Postnatal depression is a mental health disorder that some women experience in their first years after giving birth. It is estimated that around 10% to 20% of women experience anxiety and depression during their pregnancy and after having their babies. Fortunately, postnatal depression (PND) is treatable, and those dealing with the disorder get better in time.
In this video, Annie Meier, an NCT member shares about her PND experience and how the disorder affected her and how to overcome it. Other than that, below are key questions asked that can help shed more light on what postnatal depression is and how to overcome the disorder.
How Do I Know If I Have Postnatal Depression?
You can start with the depression screening tool from NHS Choices. The other step is to get in touch with your general health practitioner or call 111.
Do not allow the illness to put you down. You should be proud of yourself for making an effort to seek assistance, which is a sign that you recognize the effects of postnatal depression and want to do your best to get better. It may be the hardest move but well worth the effort.
Is PND Different From Other Forms Of Depression?
Yes, the disparity is pronounced. At times, the level of depression and anxiety may be mild and other times slightly intense and severe in others. The bouts of depression can happen suddenly or come on gradually.
The primary concern is that recognizing the disorder may be very tricky, and this is attributed to your mental state is bound the change in the weeks after having your baby. Moreover, the buzz of new things due to the new bundle of joy will also keep you preoccupied with what’s going on around you.
When Does The Illness Mostly Occur?
Postnatal depression usually comes on within a month and two weeks after having the baby according to psychiatrists. And while the illness is expected to dissipate within a few months, nearly 30% of the women with PND still deal with the disorder a year after giving birth.
What Are Postnatal Depression Symptoms?
The signs and symptoms of postnatal depression include:
- Sleep problems
- Feeling worthless
- Feeling down and teary
- Suicidal thoughts
- Inability to feel happiness
- Unable to concentrate
- Low sex drive
- Problems bonding with your baby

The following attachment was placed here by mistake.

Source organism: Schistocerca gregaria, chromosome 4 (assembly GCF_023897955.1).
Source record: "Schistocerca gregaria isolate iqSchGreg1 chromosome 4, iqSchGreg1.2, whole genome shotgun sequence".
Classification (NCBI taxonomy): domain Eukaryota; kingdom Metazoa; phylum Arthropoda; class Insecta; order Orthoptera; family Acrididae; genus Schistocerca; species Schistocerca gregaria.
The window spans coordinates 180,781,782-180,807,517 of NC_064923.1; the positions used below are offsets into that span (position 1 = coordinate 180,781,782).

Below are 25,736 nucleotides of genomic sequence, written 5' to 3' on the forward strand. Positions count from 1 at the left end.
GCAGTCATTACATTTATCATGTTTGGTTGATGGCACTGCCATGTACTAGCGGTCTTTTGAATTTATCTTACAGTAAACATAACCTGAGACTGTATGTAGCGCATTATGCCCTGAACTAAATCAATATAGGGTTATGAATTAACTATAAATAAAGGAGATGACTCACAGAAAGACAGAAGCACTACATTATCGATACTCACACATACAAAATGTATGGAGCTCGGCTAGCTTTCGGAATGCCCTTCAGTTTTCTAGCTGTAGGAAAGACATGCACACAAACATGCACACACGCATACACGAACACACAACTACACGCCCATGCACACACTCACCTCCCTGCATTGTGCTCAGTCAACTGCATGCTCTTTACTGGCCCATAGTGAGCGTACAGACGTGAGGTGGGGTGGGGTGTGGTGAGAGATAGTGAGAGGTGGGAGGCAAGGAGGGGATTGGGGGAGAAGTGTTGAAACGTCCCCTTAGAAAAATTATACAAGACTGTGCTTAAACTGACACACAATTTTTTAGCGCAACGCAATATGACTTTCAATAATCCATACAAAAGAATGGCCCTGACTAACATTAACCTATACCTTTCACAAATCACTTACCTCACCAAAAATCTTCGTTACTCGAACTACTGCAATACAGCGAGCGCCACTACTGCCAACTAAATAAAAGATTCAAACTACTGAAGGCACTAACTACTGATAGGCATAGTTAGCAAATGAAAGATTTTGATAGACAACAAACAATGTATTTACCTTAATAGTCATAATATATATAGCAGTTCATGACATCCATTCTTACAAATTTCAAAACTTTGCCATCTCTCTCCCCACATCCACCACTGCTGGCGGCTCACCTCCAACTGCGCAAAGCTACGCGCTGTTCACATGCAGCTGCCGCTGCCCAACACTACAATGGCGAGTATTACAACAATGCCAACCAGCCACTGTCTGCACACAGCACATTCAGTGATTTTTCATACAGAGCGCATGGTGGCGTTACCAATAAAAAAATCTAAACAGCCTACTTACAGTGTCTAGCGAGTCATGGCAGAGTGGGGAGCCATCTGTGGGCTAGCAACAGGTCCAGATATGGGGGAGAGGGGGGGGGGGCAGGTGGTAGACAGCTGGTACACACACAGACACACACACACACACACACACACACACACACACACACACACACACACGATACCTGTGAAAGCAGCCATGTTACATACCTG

- Finding it difficult to leave the house
Why Does PND Often Go Unreported?
It is estimated that nearly 30% of the new mothers that have PND do not disclose or share about the illness to a health practitioner.
That sad state of affairs is attributed to the difficulty of recognizing the symptoms of postnatal depression more so after the body has undergone a dramatic shift by child conception and birth. The other reasons are the fear that social services may take their baby from them and that some women have of being judged by other people.
Keep in mind the PND is not such a bad thing; it is an illness that you can overcome if you get the right help.
How Can I Tell That I’m At Risk Of Postnatal Depression?
You will know that you are likely to experience postnatal depression if you notice the following risk factors:
- A history of PND within the family
- Undergoing a traumatic childbirth experience such as a stillbirth
- Ongoing mental health issues
- History of physical or mental about as a child or adult
- Undergoing a tough economic or violent social situation
- Lacking proper social support during pregnancy and after giving birth
Seek immediate medical advice and attention if from your general health practitioner or midwife if you think or believe that you are at risk of PND.
Is It Essential To Seek Help For Postnatal Depression?
Absolutely; you should speak to health professionals or the midwife so that you can plan on getting the right support and treatment. Failure to get assistance can result in significant mental health complications that affect your social life robbing you of the chance to build a lasting and meaningful relationship with your baby and partner.
Some of the treatment options worth trying include taking anti-depressants prescribed to you by a qualified health practitioner, counseling, and CBT (cognitive behavioral therapy). Hospitalization of the mother and baby is highly recommended if the disorder becomes severe or transitions into postpartum psychosis.
What Else Can I Do To Help?
Some of the measures you can take include:
- Establish a support network and try to spend more time with your family and friend or fellow mums to chat and have a laugh.
- Do not turn away any help offered to you even if it is in the form of assistance by your best friend or mother in dusting or cleaning up the house. It could also be your sister offering to walk your newborn around the neighborhood.
- Try to be active. Go for a run or swimming. Exercising is a natural way of overcoming stress, anxiety, and depression thus a means of protecting and nurturing your mental health.
- Register with NCT for the baby massage class or be an active member of the local children’s center.
- Eat healthily and have your meal include plenty of fruits and vegetables. Also, try to avoid alcohol and caffeine.
- Always shower and dress up even if the day’s schedule will not see you step outside the house or the furthest you will get is to the bin to throw away the nappies.
- Keep a diary, pen down your moods so that you note how different activities, places, and people make you feel.
- Be mindful of what you do and all that is around you. You can use apps such as headspace that can help you to deal with various challenges of the day.
- Reach out to national specialist organizations or such organizations within your location so that you can have the chance to link up and converse with other women dealing with postnatal depression. Some of the notable services available include counseling and social support groups that may be offline and online, a dedicated telephone helpline, and a buddy service.